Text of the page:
Tuesday, July 18, 2017

Elaine Brown features July 24th

7/24/2017  Elaine Brown    hosted by J.D
(Need a prompt? "Key" -- you don't have to use that word.)




Elaine Brown – “E Spoken”

I have been writing ever since my Mother and siblings taught me how to hold a pen. I grew up listening to the stories my Grandmother and Mother would tell me about my family and their struggles wondering how I could change things. So, history and writing became my passion. I have been writing Free Style Poetry for almost 30 years combining past and present issues that affect our daily lives; motivating people to change their mindsets.

GOING FISHING

I feel like it’s Easter Sunday
The way we have gathered here today
So Please  allow me to take you to Church
I mean I do believe that one day
Black lives will matter
But the fact of the matter
When the word Nigger
Has more status then God
Then we need to do more than just march
Concerned with all the negative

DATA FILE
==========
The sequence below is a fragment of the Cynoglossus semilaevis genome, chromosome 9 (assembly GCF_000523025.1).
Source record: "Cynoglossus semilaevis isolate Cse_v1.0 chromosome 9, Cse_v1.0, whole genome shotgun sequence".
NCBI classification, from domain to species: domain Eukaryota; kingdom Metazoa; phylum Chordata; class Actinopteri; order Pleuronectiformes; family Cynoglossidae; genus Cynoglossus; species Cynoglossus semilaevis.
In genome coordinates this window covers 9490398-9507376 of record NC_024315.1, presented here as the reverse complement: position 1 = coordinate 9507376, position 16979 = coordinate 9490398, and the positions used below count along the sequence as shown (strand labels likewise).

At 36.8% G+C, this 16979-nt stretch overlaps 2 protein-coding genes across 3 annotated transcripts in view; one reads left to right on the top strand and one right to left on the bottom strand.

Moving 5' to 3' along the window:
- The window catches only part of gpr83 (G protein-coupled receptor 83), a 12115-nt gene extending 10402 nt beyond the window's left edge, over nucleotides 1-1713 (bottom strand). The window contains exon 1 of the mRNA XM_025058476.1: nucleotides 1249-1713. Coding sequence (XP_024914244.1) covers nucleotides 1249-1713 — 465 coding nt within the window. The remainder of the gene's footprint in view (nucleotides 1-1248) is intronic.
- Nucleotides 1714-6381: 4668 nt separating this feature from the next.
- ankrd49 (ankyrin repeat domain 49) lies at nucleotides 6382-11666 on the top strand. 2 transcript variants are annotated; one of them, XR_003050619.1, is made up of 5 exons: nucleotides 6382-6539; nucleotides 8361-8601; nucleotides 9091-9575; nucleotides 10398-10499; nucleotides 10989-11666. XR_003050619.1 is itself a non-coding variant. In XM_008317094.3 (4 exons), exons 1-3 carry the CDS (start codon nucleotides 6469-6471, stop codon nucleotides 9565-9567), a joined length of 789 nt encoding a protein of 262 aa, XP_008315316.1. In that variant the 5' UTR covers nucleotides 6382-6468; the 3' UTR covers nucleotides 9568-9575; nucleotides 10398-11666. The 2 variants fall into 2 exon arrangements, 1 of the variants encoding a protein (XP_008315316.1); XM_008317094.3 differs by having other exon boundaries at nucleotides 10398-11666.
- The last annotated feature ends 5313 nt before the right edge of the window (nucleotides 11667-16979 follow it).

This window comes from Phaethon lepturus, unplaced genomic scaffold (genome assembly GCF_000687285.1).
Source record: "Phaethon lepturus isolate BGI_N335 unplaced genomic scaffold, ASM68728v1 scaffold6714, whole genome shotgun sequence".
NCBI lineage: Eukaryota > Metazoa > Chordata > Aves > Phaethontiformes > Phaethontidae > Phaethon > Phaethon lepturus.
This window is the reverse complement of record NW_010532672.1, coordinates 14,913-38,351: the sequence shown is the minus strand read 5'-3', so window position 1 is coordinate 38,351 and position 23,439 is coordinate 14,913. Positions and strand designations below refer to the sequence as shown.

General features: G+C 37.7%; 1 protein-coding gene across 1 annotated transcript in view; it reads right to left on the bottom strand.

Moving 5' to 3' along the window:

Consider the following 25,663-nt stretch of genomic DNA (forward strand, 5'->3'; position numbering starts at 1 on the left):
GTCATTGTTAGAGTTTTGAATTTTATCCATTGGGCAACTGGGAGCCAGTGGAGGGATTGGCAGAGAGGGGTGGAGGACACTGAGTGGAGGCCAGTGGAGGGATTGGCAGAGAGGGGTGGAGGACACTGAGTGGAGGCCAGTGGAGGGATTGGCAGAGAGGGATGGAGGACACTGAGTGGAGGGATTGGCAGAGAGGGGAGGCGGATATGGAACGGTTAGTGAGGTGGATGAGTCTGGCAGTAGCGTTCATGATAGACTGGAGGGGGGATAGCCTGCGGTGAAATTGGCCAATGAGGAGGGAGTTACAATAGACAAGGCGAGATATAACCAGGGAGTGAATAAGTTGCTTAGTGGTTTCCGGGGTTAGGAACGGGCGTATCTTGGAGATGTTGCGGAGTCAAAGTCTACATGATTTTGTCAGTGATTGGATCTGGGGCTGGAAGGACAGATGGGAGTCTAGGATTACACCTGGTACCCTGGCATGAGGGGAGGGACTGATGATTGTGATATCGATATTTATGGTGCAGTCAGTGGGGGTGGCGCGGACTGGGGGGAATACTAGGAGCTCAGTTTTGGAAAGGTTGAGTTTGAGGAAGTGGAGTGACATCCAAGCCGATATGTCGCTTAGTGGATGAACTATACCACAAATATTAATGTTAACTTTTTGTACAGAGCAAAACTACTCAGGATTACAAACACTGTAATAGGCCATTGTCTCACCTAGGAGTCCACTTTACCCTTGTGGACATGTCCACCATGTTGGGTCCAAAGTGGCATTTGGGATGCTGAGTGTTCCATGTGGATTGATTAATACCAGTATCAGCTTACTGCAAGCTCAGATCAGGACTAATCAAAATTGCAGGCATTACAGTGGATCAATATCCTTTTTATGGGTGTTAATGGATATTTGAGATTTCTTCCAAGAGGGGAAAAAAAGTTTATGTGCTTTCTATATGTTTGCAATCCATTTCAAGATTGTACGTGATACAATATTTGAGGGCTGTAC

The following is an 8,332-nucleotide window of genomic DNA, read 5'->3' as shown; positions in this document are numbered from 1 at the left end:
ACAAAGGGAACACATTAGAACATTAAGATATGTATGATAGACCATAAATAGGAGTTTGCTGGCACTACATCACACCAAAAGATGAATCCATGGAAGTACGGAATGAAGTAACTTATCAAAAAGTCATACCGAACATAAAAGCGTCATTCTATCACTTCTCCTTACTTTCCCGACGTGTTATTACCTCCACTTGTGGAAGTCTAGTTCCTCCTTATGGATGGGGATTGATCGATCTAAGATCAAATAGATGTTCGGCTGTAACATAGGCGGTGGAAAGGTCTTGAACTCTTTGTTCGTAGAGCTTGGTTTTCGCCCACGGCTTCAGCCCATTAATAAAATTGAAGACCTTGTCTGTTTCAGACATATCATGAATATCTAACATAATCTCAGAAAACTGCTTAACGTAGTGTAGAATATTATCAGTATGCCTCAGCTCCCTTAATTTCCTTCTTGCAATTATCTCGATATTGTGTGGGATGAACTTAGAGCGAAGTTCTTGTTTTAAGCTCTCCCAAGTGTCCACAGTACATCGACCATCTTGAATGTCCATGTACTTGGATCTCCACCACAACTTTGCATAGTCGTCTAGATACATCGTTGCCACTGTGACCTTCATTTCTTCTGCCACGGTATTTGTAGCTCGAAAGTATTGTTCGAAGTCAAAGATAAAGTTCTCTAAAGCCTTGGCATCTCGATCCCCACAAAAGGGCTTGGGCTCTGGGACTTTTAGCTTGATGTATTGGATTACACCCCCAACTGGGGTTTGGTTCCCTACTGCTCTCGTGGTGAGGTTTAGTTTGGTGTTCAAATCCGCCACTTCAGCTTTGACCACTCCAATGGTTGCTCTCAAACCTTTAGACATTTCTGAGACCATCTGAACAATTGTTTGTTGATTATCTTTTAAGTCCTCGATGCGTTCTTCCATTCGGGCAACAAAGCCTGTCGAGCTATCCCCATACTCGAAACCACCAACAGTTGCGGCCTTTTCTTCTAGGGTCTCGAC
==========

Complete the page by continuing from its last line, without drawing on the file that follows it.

Allowing media to raise our kids
And hate has become the foundation of our lives
The truth is the farthest thing from our minds
We’re so quick to defend the lies
And our future is hooked on these lines
That we have cast out!
So I’m Going Fishing!

Tuesday, July 11, 2017

Rose Mark features July 17th

7/17/2017 Rose Mark hosted by Bruce 
(Need a prompt? Explore how the sunset farts -- you don't have to use those words.)

Rose Mark’s curiosity has led her into many worlds.  Food, travel, behavioral shaping, interior design and erotica are just some of topics she has explored in her writing. In her book “Tasting Life”, published by Redhead Press, readers can enter into her love life with food through stories, poems and recipes. Her poems have been included in “Oakland Neighborhoods” and “Dirty Old Women”. Her latest book, “Interior Design for Small Dwellings” published by Routledge is slated to be on the shelf in 2018.  

Tuesday, July 4, 2017

Nadine Lockhart features July 10th

7/10/2017  Nadine Lockhart   hosted by Jim 




Nadine Lockhart received her MA and MFA from Arizona State University. She is currently working toward her PhD; for which she received the Lattie and Elva Coor Fellowship for Building Communities toward her research on the ability of poetry to transform into continued relevancy through hybridity and cultural relativism. This is serious stuff. Lockhart is an editorial assistant for Poetry Flash, a Berkeley-based literary review and calendar.


Self-Portrait with Shakespeare

 When you come for me I’m at the bottom
of a steep drive that I will climb each day
for the next year. And I’m mouthing your name
because I can’t hold it. You don’t want me